Large companies have it.
Conventional business thinking, particularly as it relates to digital business, sees scale as a hindrance to innovation and success. Scale in a world of rapid change creates an anchor to the past in their view, something that holds a company back, makes it unnecessarily conservative, all at a time when competition seems to be a game of survival of the fittest.
There is no denying the success of digital business start-ups relative to the seeming sluggishness of their incumbent competitors. Business journalists, consultants and others paint a picture of impending disruption as the victory of David over Goliath all because big companies were too big to change.
Scale is not a sin in the eyes of innovation or agility. Scale is a sign of success and a powerful weapon when wielded by the right leadership team with the right technologies. Accenture’s 2014 Technology Vision highlights this face in its assertion that “Big is the next BIG thing.” It is an idea worth exploring further.
Scale is the play in the digital world
While it’s easy to talk about how young disruptive companies are, its rare that we really thing about how big they have become. Big not in the sense of capital, operations, employees or even revenues so much as big where it counts – customers. Whatsapp had 450 million customers when Facebook acquired it for $19 billion as an example.
It takes scale to make scale work. Digital company acquisition strategies reflect the need to continuously build scale and build capabilities for the scale they already possess. They think about building customer scale in part because they recognize that their customer base dwarfs their employee base. The same is true for incumbent companies and that is a view that incumbent leaders must take to heart when entering the digital world.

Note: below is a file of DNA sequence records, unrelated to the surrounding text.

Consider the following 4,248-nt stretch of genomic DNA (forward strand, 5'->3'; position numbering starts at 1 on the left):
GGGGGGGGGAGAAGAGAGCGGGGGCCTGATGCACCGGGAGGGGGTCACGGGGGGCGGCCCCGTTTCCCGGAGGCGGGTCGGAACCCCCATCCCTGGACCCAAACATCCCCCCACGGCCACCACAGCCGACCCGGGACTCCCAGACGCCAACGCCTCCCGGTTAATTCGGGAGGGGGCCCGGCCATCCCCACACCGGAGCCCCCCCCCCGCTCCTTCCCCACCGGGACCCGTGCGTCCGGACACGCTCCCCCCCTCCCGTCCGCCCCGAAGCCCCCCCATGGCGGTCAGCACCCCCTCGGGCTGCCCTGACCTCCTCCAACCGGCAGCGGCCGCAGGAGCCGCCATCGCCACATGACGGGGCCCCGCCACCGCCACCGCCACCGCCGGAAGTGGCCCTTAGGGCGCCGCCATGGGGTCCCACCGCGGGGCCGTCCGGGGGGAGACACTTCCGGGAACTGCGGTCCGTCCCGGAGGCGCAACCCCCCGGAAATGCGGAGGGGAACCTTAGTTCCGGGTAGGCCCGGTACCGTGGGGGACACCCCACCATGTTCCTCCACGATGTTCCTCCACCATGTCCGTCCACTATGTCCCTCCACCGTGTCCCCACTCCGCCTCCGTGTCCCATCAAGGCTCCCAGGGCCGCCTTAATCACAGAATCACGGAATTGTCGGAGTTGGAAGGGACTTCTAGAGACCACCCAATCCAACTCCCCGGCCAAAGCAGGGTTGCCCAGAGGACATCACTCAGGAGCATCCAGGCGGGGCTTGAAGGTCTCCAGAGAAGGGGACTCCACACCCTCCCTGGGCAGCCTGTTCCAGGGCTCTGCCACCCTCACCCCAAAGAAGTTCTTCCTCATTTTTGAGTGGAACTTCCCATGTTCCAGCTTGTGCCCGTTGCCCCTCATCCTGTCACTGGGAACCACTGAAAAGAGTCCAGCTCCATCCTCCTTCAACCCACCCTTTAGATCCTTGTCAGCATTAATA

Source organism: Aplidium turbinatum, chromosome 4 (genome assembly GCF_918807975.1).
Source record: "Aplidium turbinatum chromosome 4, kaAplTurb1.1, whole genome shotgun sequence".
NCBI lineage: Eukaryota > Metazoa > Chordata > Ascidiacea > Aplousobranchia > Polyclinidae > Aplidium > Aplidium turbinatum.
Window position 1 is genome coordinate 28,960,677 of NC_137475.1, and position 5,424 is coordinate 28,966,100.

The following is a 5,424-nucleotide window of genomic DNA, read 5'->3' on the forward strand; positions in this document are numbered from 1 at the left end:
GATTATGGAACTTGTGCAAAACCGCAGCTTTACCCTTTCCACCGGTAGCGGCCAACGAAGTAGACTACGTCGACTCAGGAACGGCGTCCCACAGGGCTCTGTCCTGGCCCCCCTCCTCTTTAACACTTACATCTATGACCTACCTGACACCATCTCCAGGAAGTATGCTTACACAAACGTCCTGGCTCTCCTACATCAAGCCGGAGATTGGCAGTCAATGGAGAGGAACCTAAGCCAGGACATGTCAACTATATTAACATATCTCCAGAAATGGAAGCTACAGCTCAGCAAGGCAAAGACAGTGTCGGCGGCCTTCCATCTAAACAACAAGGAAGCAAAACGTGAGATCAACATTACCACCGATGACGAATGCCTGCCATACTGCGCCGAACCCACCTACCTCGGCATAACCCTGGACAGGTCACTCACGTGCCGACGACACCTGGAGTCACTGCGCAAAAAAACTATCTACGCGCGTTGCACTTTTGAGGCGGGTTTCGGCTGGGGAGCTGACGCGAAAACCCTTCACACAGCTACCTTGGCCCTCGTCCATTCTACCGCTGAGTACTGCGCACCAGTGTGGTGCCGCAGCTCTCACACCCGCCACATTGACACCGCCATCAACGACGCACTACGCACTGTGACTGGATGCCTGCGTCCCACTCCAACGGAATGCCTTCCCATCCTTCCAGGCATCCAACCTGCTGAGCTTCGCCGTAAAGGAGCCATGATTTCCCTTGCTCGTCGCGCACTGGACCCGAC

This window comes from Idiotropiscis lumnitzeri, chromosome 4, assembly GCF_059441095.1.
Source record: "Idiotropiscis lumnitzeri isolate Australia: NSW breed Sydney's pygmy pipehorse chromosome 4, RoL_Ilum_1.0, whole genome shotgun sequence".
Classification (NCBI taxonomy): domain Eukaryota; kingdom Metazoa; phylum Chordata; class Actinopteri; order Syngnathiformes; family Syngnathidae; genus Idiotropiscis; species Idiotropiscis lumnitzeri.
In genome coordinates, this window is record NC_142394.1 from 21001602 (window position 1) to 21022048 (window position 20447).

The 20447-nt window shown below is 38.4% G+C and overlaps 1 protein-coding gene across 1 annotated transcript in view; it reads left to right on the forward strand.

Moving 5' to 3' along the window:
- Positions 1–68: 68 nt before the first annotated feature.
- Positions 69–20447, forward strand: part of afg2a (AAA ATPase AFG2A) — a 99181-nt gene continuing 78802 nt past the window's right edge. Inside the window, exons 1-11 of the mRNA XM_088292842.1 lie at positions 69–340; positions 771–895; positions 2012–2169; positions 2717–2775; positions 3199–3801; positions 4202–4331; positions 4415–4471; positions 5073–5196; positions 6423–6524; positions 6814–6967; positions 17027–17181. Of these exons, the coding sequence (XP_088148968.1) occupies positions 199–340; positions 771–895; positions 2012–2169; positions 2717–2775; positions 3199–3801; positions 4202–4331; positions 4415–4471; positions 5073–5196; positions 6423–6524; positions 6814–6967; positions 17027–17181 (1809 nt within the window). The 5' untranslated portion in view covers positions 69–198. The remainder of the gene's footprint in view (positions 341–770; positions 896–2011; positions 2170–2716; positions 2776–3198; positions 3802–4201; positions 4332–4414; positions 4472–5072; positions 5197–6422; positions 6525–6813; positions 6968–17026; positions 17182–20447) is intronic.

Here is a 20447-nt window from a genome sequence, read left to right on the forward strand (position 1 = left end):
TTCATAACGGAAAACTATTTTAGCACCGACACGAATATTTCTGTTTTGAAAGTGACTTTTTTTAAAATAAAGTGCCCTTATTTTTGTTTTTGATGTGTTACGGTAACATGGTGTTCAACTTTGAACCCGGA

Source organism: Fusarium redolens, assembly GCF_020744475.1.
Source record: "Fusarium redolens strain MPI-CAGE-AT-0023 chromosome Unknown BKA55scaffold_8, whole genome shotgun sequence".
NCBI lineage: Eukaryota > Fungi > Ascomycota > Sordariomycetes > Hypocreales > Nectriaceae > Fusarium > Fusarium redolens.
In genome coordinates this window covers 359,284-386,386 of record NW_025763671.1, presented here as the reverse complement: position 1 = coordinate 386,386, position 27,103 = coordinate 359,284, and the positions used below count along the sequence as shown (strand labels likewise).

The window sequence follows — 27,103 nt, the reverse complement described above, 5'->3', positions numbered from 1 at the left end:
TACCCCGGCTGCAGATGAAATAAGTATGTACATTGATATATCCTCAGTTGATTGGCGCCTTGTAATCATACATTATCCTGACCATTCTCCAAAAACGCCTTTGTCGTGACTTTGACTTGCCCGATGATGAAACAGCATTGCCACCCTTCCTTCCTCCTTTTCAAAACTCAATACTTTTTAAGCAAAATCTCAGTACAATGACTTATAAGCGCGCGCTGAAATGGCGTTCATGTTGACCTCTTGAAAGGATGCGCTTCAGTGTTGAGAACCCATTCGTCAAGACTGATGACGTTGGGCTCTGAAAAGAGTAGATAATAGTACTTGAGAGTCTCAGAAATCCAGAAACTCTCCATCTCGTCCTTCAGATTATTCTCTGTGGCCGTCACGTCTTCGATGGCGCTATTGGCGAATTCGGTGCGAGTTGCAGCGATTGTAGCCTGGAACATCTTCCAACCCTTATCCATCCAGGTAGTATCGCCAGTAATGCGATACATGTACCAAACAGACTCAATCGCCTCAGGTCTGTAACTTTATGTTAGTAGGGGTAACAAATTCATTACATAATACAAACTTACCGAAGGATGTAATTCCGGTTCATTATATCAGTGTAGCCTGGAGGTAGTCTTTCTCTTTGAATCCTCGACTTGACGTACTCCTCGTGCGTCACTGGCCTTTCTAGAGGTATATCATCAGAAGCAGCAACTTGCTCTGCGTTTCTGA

Scale is wealth not weight
Companies seem to gain weight as they gain scale. It seems that the bigger you are the harder to change. This creates a conventional wisdom that incumbent companies cannot compete with smaller organizations. That can certainly be the case when executives believe it to be so, but examples of large, nimble organizations exist. So what is at play? I believe that perspective plays a big role in seeking scale as an asset or liability.
Start-up companies think from the outside-in. They work from the customer back to the company for the simple reason that there is not that much ‘company’ to work with. Get more “company’ to manage and executives start thinking and working from the inside-out. They spend more time working in the business rather than working with customers. They become more conservative as it’s easier to think about what you could lose, how hard it will be to convince others to change or how the past must be a predictor of future success. As they grow, scale becomes synonymous with sloth.
Looking at the company from the outside-in view turns weight into wealth. Starting every conversation with the customer’s perspective, what they value and how they experience it brings an appreciation of the wealth that comes with scale. The alternative, seeing the world as a set of internal issues makes everything seem difficult and slow.